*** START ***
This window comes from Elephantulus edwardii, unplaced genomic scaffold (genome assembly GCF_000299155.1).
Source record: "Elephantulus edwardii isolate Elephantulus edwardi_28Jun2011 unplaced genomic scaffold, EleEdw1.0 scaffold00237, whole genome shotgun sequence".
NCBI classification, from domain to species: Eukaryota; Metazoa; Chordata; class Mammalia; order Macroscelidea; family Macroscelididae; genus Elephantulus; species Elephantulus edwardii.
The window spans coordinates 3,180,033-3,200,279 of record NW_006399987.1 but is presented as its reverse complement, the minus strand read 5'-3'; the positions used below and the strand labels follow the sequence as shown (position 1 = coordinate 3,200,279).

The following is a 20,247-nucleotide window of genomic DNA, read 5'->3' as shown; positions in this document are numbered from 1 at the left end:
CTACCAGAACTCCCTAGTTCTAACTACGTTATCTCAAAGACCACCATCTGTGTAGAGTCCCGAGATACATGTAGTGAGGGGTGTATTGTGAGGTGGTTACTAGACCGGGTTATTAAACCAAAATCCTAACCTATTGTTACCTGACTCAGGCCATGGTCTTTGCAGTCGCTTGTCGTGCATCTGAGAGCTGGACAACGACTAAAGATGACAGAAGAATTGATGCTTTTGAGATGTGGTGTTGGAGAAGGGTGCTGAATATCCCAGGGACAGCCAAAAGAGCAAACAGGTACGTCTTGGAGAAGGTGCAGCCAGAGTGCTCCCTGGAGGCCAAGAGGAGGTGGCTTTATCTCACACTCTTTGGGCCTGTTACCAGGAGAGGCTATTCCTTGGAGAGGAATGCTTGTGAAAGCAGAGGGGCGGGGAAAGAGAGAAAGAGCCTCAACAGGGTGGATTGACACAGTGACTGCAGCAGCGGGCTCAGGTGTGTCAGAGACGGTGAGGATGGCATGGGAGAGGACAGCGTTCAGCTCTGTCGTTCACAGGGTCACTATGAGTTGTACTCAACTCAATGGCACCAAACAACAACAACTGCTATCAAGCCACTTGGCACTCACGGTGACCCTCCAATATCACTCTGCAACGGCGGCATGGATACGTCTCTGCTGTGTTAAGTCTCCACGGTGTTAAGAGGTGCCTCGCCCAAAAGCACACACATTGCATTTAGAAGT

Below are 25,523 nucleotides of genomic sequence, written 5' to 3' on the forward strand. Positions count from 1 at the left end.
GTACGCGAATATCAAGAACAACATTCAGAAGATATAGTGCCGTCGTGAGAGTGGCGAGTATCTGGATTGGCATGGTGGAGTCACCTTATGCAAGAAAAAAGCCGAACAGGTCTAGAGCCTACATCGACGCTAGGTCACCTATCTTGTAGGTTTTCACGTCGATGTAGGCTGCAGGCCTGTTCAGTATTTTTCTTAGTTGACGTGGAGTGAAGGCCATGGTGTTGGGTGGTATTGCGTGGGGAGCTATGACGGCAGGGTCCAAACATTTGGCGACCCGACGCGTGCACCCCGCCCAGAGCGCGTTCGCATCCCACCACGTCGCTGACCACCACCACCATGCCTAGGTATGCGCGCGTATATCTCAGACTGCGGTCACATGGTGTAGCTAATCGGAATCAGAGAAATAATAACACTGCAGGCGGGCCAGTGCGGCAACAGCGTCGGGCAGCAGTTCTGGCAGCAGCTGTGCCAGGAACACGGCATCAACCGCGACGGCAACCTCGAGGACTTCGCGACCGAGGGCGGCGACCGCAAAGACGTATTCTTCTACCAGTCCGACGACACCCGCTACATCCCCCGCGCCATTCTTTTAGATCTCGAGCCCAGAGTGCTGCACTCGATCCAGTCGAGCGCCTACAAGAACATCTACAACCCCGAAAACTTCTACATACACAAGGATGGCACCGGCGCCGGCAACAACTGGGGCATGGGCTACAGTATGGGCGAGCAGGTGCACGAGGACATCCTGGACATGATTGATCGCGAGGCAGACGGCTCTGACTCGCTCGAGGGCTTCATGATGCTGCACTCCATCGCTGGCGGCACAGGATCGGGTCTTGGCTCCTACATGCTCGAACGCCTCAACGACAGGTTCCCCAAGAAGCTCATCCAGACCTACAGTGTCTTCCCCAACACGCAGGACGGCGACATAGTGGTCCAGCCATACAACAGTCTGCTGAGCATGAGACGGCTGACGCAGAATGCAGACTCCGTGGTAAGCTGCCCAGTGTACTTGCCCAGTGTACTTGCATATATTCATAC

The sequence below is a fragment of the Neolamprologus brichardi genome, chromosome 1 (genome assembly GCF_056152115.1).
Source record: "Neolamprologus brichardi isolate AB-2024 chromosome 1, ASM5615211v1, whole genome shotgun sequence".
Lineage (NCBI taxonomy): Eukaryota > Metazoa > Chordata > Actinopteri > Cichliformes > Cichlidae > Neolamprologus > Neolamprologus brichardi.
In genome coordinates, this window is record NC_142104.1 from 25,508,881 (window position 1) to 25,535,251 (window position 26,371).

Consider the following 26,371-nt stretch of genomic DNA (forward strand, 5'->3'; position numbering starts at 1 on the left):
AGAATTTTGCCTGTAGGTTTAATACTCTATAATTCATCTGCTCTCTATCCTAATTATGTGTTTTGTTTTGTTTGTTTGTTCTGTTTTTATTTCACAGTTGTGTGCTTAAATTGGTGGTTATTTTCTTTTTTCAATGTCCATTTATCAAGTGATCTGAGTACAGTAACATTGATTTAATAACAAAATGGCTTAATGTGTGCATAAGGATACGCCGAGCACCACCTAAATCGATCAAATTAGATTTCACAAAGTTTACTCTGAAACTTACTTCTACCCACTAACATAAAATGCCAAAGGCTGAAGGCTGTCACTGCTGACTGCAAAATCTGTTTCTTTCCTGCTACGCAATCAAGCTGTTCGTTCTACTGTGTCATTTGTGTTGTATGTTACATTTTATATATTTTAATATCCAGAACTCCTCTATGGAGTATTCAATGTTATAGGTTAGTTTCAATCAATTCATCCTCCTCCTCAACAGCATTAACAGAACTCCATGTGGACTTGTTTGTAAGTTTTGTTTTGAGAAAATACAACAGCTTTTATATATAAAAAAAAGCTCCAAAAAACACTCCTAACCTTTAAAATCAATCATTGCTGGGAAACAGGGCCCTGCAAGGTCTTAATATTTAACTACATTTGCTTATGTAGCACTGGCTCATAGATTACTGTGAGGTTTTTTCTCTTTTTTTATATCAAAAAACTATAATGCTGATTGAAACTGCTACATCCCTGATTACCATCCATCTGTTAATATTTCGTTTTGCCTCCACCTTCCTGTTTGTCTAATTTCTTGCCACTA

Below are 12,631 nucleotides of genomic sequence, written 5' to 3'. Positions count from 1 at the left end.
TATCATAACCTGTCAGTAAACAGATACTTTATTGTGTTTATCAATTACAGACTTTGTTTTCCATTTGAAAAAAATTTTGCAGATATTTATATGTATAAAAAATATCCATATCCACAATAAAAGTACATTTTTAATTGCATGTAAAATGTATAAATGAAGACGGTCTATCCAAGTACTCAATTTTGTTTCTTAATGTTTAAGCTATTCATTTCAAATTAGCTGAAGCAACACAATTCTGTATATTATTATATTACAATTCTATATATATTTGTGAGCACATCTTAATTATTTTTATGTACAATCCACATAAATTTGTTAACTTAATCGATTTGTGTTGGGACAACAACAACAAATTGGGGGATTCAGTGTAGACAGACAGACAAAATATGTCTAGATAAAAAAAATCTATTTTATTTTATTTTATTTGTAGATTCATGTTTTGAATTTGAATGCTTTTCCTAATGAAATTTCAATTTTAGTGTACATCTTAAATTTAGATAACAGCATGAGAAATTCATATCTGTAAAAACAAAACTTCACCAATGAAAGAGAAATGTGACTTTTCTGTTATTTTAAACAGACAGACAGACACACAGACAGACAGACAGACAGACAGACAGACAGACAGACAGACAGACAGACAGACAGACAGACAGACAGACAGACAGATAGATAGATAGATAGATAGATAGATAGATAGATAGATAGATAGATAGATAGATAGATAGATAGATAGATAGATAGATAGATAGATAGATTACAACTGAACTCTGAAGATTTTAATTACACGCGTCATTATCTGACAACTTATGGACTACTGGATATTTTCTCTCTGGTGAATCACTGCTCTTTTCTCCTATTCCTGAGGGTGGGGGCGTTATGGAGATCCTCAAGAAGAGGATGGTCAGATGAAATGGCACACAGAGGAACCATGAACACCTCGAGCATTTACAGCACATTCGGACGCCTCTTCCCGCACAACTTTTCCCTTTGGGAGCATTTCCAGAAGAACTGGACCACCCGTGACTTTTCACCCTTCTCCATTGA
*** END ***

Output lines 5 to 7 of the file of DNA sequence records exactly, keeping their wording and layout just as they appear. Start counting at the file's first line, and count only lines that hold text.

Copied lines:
The following is a 20,247-nucleotide window of genomic DNA, read 5'->3' as shown; positions in this document are numbered from 1 at the left end:
CTACCAGAACTCCCTAGTTCTAACTACGTTATCTCAAAGACCACCATCTGTGTAGAGTCCCGAGATACATGTAGTGAGGGGTGTATTGTGAGGTGGTTACTAGACCGGGTTATTAAACCAAAATCCTAACCTATTGTTACCTGACTCAGGCCATGGTCTTTGCAGTCGCTTGTCGTGCATCTGAGAGCTGGACAACGACTAAAGATGACAGAAGAATTGATGCTTTTGAGATGTGGTGTTGGAGAAGGGTGCTGAATATCCCAGGGACAGCCAAAAGAGCAAACAGGTACGTCTTGGAGAAGGTGCAGCCAGAGTGCTCCCTGGAGGCCAAGAGGAGGTGGCTTTATCTCACACTCTTTGGGCCTGTTACCAGGAGAGGCTATTCCTTGGAGAGGAATGCTTGTGAAAGCAGAGGGGCGGGGAAAGAGAGAAAGAGCCTCAACAGGGTGGATTGACACAGTGACTGCAGCAGCGGGCTCAGGTGTGTCAGAGACGGTGAGGATGGCATGGGAGAGGACAGCGTTCAGCTCTGTCGTTCACAGGGTCACTATGAGTTGTACTCAACTCAATGGCACCAAACAACAACAACTGCTATCAAGCCACTTGGCACTCACGGTGACCCTCCAATATCACTCTGCAACGGCGGCATGGATACGTCTCTGCTGTGTTAAGTCTCCACGGTGTTAAGAGGTGCCTCGCCCAAAAGCACACACATTGCATTTAGAAGT

Below are 25,523 nucleotides of genomic sequence, written 5' to 3' on the forward strand. Positions count from 1 at the left end.